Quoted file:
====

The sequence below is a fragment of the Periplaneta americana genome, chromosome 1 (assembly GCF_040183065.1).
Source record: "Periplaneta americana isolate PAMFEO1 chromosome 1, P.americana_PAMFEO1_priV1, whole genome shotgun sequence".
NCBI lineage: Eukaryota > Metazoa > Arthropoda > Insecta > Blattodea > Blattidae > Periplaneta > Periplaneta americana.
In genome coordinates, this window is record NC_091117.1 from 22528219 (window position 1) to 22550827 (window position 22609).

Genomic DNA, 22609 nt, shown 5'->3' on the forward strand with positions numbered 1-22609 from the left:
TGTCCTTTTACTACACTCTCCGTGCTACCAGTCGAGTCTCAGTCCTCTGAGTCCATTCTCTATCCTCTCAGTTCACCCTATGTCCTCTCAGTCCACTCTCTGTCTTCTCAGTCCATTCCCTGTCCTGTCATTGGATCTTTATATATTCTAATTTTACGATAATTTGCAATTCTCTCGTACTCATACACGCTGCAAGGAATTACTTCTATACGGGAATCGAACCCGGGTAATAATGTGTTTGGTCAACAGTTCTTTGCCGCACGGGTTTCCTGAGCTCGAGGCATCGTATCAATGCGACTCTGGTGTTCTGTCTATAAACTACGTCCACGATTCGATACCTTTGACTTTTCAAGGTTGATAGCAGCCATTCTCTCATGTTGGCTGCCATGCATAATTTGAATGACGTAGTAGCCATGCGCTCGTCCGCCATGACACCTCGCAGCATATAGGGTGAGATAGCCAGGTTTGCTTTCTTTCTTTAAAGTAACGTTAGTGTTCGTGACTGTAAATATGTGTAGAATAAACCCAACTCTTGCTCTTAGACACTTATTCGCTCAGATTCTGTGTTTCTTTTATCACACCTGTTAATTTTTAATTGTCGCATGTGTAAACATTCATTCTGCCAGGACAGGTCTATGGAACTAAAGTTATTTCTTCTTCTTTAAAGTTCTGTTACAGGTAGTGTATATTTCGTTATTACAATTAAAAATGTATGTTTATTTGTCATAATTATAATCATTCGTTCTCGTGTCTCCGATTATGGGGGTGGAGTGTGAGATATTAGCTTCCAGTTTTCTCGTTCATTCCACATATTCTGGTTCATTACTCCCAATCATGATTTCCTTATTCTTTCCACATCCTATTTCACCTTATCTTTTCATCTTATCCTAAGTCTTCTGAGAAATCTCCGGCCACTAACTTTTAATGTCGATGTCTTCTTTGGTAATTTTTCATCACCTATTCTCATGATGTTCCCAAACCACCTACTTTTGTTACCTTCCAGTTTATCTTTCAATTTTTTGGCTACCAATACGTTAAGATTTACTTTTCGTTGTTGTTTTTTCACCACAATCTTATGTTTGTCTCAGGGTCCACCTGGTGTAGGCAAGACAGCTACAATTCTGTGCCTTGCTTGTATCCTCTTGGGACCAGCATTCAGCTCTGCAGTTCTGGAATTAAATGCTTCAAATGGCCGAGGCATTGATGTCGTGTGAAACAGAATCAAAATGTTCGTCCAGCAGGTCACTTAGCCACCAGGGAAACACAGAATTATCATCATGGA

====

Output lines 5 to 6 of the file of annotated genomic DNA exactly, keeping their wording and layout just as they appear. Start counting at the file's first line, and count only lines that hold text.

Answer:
Genomic DNA, 22609 nt, shown 5'->3' on the forward strand with positions numbered 1-22609 from the left:
TGTCCTTTTACTACACTCTCCGTGCTACCAGTCGAGTCTCAGTCCTCTGAGTCCATTCTCTATCCTCTCAGTTCACCCTATGTCCTCTCAGTCCACTCTCTGTCTTCTCAGTCCATTCCCTGTCCTGTCATTGGATCTTTATATATTCTAATTTTACGATAATTTGCAATTCTCTCGTACTCATACACGCTGCAAGGAATTACTTCTATACGGGAATCGAACCCGGGTAATAATGTGTTTGGTCAACAGTTCTTTGCCGCACGGGTTTCCTGAGCTCGAGGCATCGTATCAATGCGACTCTGGTGTTCTGTCTATAAACTACGTCCACGATTCGATACCTTTGACTTTTCAAGGTTGATAGCAGCCATTCTCTCATGTTGGCTGCCATGCATAATTTGAATGACGTAGTAGCCATGCGCTCGTCCGCCATGACACCTCGCAGCATATAGGGTGAGATAGCCAGGTTTGCTTTCTTTCTTTAAAGTAACGTTAGTGTTCGTGACTGTAAATATGTGTAGAATAAACCCAACTCTTGCTCTTAGACACTTATTCGCTCAGATTCTGTGTTTCTTTTATCACACCTGTTAATTTTTAATTGTCGCATGTGTAAACATTCATTCTGCCAGGACAGGTCTATGGAACTAAAGTTATTTCTTCTTCTTTAAAGTTCTGTTACAGGTAGTGTATATTTCGTTATTACAATTAAAAATGTATGTTTATTTGTCATAATTATAATCATTCGTTCTCGTGTCTCCGATTATGGGGGTGGAGTGTGAGATATTAGCTTCCAGTTTTCTCGTTCATTCCACATATTCTGGTTCATTACTCCCAATCATGATTTCCTTATTCTTTCCACATCCTATTTCACCTTATCTTTTCATCTTATCCTAAGTCTTCTGAGAAATCTCCGGCCACTAACTTTTAATGTCGATGTCTTCTTTGGTAATTTTTCATCACCTATTCTCATGATGTTCCCAAACCACCTACTTTTGTTACCTTCCAGTTTATCTTTCAATTTTTTGGCTACCAATACGTTAAGATTTACTTTTCGTTGTTGTTTTTTCACCACAATCTTATGTTTGTCTCAGGGTCCACCTGGTGTAGGCAAGACAGCTACAATTCTGTGCCTTGCTTGTATCCTCTTGGGACCAGCATTCAGCTCTGCAGTTCTGGAATTAAATGCTTCAAATGGCCGAGGCATTGATGTCGTGTGAAACAGAATCAAAATGTTCGTCCAGCAGGTCACTTAGCCACCAGGGAAACACAGAATTATCATCATGGA